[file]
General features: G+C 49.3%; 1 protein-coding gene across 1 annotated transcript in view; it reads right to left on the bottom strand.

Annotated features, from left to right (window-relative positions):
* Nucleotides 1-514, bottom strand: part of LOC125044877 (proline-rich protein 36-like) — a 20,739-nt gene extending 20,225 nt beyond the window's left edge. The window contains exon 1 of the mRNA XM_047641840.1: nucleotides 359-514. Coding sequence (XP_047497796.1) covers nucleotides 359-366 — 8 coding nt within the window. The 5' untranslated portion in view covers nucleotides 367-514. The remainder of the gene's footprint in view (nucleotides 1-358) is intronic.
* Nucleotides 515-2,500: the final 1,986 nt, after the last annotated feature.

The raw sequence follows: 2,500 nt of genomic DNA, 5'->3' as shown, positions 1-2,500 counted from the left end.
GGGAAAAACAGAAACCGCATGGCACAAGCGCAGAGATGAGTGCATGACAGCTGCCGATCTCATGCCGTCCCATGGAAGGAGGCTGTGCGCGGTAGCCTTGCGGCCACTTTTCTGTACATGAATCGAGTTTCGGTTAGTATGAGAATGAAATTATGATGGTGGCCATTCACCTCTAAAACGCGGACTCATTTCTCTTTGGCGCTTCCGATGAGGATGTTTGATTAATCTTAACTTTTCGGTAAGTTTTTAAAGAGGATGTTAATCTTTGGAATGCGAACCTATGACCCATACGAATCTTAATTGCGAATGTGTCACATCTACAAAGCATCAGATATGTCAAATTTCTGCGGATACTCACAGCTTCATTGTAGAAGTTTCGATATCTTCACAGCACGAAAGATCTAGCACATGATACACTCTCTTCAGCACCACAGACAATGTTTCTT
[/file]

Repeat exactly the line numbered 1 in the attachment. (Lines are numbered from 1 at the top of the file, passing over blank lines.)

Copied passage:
General features: G+C 49.3%; 1 protein-coding gene across 1 annotated transcript in view; it reads right to left on the bottom strand.